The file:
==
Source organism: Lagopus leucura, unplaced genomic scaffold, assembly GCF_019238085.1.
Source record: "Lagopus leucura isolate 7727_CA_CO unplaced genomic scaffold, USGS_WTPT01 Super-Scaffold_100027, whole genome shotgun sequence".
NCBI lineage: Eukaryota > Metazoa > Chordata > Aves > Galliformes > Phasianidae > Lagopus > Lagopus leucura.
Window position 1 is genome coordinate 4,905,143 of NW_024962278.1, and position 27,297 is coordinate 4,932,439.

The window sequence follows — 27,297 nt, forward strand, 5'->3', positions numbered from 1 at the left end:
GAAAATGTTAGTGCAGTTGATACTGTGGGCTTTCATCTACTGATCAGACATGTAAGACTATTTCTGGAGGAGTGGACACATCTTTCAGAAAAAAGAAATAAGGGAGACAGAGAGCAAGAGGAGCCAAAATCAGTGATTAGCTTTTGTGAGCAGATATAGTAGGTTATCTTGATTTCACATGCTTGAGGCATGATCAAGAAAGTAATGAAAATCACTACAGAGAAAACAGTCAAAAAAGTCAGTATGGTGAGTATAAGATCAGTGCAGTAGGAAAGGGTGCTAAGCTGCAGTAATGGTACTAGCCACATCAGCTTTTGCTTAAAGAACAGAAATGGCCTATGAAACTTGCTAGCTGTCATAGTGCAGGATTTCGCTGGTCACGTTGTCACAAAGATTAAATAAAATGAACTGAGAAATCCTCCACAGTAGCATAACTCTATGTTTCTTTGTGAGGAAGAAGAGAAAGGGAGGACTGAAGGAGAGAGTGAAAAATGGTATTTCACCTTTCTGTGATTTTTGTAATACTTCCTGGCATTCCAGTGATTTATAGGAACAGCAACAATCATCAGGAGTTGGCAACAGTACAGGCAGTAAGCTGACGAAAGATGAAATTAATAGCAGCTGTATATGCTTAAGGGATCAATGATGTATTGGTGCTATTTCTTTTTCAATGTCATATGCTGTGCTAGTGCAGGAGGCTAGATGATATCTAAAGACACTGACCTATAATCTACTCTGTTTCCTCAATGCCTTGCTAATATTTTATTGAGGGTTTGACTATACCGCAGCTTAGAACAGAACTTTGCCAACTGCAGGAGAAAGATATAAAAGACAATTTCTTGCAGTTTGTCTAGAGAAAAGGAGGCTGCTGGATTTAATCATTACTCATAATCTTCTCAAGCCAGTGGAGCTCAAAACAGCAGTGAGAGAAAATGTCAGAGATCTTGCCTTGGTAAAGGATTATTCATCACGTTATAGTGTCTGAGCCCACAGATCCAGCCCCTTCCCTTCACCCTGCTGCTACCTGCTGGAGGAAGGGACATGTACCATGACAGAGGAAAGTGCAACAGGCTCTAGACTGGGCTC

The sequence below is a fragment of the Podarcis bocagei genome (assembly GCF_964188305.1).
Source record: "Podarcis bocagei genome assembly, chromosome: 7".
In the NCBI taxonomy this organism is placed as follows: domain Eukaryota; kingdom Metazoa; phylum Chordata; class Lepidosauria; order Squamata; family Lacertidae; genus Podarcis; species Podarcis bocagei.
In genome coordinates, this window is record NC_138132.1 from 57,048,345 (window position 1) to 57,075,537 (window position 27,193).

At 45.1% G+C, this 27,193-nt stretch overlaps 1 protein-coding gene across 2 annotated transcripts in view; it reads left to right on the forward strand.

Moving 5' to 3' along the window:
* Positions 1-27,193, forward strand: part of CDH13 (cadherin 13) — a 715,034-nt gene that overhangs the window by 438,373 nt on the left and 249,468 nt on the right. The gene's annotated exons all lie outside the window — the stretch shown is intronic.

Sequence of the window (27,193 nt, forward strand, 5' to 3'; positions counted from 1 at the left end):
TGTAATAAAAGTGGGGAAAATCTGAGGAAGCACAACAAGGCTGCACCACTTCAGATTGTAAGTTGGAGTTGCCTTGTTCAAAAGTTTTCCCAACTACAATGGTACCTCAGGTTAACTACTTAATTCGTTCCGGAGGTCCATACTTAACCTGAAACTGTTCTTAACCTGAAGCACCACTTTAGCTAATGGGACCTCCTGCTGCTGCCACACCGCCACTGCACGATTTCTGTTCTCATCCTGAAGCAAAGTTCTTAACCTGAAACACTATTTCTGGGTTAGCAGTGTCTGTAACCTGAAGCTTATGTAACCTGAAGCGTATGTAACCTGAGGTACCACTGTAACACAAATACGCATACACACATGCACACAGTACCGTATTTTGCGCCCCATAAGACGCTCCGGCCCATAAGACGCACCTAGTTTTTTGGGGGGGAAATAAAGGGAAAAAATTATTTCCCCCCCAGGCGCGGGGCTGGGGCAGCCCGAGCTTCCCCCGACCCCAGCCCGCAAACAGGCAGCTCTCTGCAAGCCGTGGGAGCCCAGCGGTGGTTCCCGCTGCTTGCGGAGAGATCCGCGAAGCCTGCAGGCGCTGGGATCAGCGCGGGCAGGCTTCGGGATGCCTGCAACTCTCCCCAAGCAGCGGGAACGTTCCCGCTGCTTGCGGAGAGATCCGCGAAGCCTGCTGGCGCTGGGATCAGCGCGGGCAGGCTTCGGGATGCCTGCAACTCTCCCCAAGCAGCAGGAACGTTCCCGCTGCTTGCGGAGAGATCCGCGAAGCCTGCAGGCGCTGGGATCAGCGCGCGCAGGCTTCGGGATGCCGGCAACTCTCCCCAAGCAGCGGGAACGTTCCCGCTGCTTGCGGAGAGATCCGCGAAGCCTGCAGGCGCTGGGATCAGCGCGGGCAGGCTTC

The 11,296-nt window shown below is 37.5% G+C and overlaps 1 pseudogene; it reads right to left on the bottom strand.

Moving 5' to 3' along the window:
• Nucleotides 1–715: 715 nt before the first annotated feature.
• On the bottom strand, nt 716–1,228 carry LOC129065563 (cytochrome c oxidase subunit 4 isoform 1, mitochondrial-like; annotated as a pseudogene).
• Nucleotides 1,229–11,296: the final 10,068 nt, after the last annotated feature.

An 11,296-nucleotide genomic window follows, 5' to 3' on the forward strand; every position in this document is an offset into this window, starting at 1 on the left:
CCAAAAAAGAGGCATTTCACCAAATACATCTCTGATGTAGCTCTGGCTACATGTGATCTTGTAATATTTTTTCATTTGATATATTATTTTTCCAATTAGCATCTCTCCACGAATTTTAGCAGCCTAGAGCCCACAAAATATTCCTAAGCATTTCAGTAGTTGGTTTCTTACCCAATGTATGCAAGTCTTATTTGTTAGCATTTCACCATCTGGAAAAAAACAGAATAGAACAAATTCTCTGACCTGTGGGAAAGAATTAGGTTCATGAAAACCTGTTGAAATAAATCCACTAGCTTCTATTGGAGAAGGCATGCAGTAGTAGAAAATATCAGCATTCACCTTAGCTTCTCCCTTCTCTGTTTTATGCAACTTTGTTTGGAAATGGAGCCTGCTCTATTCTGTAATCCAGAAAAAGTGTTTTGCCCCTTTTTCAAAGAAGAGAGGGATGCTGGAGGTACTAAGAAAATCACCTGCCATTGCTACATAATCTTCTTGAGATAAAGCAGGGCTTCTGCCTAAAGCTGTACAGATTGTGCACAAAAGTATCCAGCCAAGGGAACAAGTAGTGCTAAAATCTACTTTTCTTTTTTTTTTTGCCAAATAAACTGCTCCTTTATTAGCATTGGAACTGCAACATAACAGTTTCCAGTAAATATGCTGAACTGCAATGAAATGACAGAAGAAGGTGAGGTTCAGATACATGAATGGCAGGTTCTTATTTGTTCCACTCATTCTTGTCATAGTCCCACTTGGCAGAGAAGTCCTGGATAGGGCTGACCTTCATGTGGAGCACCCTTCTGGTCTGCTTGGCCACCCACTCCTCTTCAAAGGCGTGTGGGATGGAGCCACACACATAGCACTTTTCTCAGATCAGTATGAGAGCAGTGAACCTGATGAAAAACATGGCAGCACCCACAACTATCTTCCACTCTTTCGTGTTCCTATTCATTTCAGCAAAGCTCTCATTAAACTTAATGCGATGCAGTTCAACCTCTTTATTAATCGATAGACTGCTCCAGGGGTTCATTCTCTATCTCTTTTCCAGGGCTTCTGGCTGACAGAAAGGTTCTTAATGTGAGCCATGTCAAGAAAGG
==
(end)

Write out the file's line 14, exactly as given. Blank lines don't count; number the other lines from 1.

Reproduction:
Sequence of the window (27,193 nt, forward strand, 5' to 3'; positions counted from 1 at the left end):